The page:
For Madame Anne, reading is second to breathing, and it’s this attitude that she is determined to pass onto her students.
Madame Anne is the director of the Royal Diadem school in Kenya. Having been born in the community she now works in, Anne is fiercely passionate about education for girls and has been teaching children for many years to help break the cycle of poverty that so many in her community are faced with.
We heard from Anne about her love of books, her tenacity to create change, and why she thinks books are the key to a brighter future.
“My name is Madame Anne. I am the director of the school, a mother and a wife and a leader. I read either very early in the morning, or late in the evening. Before sleep, I must read a book. I love books and that is why I am where I am.
I would like for everyone to hear my story and the story about the school.
I have a passion for children to learn – it’s something that I found myself pulled to. If my cousin didn’t take me away to show me the importance of books – well I wouldn’t be here today.
I am passionate about books because books changed me. I am a different person because of them. If I did not read I would not be seated here with you. Books to me are life because they opened up my mind. They have given me knowledge and have opened doors for me. Not only for me, but for my community.
I believe if I never read a book I would still be the naïve girl who only knows the environment that I’m used to, but books have caused me to see. I can learn about America or I can learn about London. Now books are open, I can see far.
There are many challenges that people in this community face, FGM being one for example, but another being education. Education is key.
Also, there is the issue of poverty. Many children are orphans or have no fathers and they don’t have the money to go to school or even for food, so they end up being married at that age, like my mother who was married at 13 years old. This is reality.
Here, we run a school feeding programme so those children who have no parents are able to have breakfast by 10 o’clock and by lunch they have something to eat too, so it’s only in the evening that they don’t have any, but at least they eat well in school so they are not hungry.
We are able to sustain this feeding programme by the little money that we get, the parents who are able to pay a little do, and my husband and my sisters help the school and help our community, so that is how we are able to feed these children.
My favourite book is probably a storybook because I love reading stories for the children – there’s one about a giraffe and I love telling them how we look at giraffes with long necks – and now I know the reason why the giraffe has such a long neck!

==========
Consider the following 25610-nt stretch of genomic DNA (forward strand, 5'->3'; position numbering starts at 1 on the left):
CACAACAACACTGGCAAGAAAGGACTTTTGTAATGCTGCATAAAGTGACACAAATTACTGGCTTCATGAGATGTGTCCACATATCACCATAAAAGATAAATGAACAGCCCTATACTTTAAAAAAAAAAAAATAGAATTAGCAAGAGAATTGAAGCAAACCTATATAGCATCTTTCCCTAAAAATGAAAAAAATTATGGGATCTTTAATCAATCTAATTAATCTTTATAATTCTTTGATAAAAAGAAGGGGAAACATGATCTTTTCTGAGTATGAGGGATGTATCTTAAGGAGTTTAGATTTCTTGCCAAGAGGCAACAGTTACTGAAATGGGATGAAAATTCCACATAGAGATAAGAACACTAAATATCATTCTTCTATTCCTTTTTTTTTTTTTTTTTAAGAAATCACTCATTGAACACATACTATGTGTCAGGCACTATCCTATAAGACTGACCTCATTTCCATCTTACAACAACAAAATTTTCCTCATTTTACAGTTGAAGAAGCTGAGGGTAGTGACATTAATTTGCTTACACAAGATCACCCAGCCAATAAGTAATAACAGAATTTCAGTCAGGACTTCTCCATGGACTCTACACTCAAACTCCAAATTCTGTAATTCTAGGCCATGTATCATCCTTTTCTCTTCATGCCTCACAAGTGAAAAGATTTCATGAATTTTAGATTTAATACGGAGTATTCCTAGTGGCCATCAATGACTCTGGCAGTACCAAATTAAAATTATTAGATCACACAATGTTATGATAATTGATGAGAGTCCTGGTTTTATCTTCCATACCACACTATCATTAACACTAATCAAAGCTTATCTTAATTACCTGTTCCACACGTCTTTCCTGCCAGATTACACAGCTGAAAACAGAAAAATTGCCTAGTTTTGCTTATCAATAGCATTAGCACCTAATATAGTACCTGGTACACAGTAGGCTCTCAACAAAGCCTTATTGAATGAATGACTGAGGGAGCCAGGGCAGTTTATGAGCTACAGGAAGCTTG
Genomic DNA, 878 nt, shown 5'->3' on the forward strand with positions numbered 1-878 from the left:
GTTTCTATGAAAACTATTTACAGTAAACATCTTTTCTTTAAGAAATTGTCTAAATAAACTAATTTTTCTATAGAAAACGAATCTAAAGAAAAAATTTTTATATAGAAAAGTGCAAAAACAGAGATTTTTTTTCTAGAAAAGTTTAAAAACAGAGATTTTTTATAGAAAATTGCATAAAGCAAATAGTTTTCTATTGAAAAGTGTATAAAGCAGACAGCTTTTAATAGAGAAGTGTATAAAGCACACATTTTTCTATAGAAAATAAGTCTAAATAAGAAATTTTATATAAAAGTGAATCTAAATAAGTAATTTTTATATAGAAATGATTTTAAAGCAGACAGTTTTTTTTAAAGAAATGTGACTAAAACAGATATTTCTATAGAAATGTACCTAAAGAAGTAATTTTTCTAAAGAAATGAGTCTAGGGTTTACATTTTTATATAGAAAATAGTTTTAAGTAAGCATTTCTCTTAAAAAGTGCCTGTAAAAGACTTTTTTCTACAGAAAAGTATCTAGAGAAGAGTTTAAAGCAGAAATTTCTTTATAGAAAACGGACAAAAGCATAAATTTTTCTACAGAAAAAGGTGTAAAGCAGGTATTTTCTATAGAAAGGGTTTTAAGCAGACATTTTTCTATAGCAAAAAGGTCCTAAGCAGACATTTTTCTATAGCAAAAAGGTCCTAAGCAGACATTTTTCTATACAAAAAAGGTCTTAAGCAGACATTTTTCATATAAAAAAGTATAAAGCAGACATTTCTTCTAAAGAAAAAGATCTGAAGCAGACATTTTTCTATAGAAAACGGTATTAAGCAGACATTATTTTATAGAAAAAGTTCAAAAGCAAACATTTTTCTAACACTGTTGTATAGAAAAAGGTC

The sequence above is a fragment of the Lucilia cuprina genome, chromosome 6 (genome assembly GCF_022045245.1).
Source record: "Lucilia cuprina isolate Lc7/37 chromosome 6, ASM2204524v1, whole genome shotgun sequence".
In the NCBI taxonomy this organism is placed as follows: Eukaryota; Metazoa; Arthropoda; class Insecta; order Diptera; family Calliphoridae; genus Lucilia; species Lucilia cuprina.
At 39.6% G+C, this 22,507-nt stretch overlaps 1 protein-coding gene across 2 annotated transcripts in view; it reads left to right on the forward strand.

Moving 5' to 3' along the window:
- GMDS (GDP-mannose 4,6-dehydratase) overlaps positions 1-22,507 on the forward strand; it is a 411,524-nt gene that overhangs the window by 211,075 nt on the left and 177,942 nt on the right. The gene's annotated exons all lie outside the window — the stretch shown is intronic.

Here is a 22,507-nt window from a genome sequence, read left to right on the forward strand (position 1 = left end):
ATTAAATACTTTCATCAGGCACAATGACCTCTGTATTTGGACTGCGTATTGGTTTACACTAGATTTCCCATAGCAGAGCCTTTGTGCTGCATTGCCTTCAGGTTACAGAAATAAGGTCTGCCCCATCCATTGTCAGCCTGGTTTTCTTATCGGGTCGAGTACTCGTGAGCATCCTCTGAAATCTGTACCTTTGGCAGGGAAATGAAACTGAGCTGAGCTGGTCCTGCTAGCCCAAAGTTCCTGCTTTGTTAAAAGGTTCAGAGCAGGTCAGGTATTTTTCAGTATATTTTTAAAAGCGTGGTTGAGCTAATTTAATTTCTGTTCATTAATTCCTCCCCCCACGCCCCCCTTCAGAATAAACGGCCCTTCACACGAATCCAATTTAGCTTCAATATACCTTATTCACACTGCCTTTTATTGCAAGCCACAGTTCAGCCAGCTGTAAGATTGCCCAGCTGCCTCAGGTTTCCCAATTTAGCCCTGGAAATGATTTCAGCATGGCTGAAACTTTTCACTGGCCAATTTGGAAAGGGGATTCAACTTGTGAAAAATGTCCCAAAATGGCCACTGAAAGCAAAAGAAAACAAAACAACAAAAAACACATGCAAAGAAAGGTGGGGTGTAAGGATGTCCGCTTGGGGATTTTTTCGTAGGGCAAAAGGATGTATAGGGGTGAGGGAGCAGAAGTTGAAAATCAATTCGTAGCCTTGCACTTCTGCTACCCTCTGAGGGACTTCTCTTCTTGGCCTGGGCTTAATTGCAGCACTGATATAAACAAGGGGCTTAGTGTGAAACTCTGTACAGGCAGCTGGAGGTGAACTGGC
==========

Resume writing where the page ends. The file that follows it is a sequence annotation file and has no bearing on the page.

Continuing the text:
I think it is better to have a book, even if it’s an old one, rather than not having them at all like where we were before. You see before children used to read newspapers- collected, not newspapers that are bought, because in this area we don’t buy newspapers, we don’t even have them.
Now the children are learning! So it has made a real difference to my community, there are people who are coming to us for books, so I’m seeing it’s not only the school students.
I have a friend and she didn’t have a great reading level as she left school early. But after seeing my life with books – because I cannot go to my bag and not find a book – she asked me ‘why do you always carry books?’ and so I told her my story. I told her that books are important to me as they opened my mind, they allowed me to speak boldly, they teach me, they give me confidence that I would not have, they help me communicate – I used to be so timid, but because of the books I am who I am. So I spoke to her about it and now she’s gone back to university and she’s doing her degree. Books have changed me, and they’re doing that the other people too.
To the people who support Book Aid International – I would say: you have done it. You are written in the history of my community.
There were no books, but now this library is full of books to marvel at.
You can still help us to reach more girls, reach more students and children, so that their lives may be changed too – I know because I know the position we were in before we got the books. Thank you so much. What a great thing for a person to do.”
Veronica loves to read whenever she can, but she also knows that reading can be the key to a brighter future.
The more Dalitso reads the better he does at school. Here he tells us how greater access to books is helping him with his education.
During the worst of the Liberian civil war Yvonne set up the WE-CARE library to provide a space for children to read and learn. This is her story.